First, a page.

Some claim it's because marriage is so sacred. But double standards abound. Christian bakers don't interrogate wedding clients to make sure their behavior comports with the Bible. If they did, they'd be out of business. [Evangelical pastor Andy] Stanley said, "Jesus taught that if a person is divorced and gets remarried, it's adultery. So if (Christians) don't have a problem doing business with people getting remarried, why refuse to do business with gays and lesbians."
Maybe they should just ask themselves, "What would Jesus do?" I think he'd bake the cake.
Powers' Fox colleague Erick Erickson made clear that he wasn't a fan of her column, tweeting a link to a blog post that criticized her position and called the right to refuse service essential to "the common good." Erickson called the post "your must read of the day":
Fox News contributor Ben Carson joined the growing list of American conservatives praising Vladimir Putin's Russia for its ultraconservative social policies, asserting that Russia is "gaining prestige and influence throughout the world" thanks to Putin's hardline brand of Orthodox Christianity.
In a February 12 column for TownHall.com, Carson echoed Pat Buchanan and Breitbart.com in musing that the former Soviet Union - once pilloried as the "godless, evil empire" - has long since overtaken the United States in the realm of "Christian values." Carson lauded Russia's religious conservatism while endorsing Putin's recent remarks suggesting that the U.S. and western Europe have become "godless" (emphasis added):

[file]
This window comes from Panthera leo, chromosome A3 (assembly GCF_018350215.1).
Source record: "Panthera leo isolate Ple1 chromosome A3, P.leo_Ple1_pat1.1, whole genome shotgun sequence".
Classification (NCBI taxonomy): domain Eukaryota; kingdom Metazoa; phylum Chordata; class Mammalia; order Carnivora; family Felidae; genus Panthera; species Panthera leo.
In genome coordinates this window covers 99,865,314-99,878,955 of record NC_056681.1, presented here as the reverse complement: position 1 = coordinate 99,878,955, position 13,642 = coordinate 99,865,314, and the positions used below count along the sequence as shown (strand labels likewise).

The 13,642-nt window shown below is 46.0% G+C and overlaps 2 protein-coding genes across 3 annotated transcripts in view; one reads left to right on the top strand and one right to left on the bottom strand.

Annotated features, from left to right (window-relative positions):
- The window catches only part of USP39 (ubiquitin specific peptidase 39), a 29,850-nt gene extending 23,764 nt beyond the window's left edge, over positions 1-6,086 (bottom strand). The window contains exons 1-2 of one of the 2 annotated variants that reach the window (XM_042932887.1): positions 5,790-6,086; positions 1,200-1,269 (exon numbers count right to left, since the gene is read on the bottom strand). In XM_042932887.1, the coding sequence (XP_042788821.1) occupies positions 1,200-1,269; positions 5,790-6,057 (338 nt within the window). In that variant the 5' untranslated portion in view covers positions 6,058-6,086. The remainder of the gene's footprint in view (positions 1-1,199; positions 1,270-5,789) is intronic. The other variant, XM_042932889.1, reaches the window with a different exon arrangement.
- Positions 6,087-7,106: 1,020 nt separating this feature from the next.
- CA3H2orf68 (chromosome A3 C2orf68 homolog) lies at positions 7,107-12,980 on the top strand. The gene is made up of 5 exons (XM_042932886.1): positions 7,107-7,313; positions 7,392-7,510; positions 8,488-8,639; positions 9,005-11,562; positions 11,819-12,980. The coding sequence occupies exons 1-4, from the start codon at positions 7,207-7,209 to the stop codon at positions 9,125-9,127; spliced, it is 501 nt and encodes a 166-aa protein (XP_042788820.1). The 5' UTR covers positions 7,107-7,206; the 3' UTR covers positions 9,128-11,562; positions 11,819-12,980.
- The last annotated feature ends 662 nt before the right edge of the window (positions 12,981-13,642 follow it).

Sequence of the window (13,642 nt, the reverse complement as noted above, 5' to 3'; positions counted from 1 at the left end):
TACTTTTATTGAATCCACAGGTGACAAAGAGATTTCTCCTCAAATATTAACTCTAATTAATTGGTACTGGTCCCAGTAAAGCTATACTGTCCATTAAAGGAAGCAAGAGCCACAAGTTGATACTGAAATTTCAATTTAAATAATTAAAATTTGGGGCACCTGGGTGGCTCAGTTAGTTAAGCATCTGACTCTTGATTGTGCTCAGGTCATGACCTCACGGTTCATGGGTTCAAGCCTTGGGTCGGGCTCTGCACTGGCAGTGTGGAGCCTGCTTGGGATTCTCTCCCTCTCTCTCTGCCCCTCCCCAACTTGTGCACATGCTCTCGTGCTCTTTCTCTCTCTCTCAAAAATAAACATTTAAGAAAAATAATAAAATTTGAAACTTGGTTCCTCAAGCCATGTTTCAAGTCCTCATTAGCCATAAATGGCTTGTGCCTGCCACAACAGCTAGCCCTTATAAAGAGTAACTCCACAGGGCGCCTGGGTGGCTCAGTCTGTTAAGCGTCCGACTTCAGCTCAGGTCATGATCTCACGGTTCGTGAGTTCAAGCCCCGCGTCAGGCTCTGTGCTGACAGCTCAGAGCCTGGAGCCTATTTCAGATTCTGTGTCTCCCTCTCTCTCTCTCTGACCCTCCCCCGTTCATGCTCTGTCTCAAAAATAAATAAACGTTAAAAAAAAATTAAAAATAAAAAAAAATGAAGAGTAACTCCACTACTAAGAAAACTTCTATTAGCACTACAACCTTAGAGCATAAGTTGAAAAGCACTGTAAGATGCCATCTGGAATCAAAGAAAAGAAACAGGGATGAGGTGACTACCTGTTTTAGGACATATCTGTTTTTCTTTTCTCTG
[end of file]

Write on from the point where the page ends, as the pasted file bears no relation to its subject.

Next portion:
We used to characterize the Soviet Union as a godless, evil empire. Like many societies based on communism or socialism, the Soviets saw fit to minimize the importance of God and, in many cases, wreaked unimaginable persecution on religious people.
Why is faith in God anathema to such states? It's because they need to remove any authority other than themselves as the arbiter of right and wrong.
Interestingly, last year Russian President Vladimir Putin criticized Euro-Atlantic countries, including the United States, of becoming godless and moving away from Christian values. Some may bristle at such an accusation, but when you consider that many Americans are hesitant even to mention God or Jesus in public, there may be some validity to his claim.We also casually have tossed out many of the principles espoused in the Bible and have concluded that there's no authority greater than man himself.
As secular progressives try to remove all vestiges of God from our society, let us remember the godly principles of loving our fellow man, caring about our neighborhoods, developing our God-given talents to the utmost so that we become valuable to the people around us, and maintaining high principles that govern our lives. Our Judeo-Christian values led this nation to the pinnacle of the world in record time. If we embrace them, they will keep us there.
While we Americans are giving a cold shoulder to our religious heritage, the Russians are warming to religion. The Russians seem to be gaining prestige and influence throughout the world as we are losing ours. I wonder whether there is a correlation.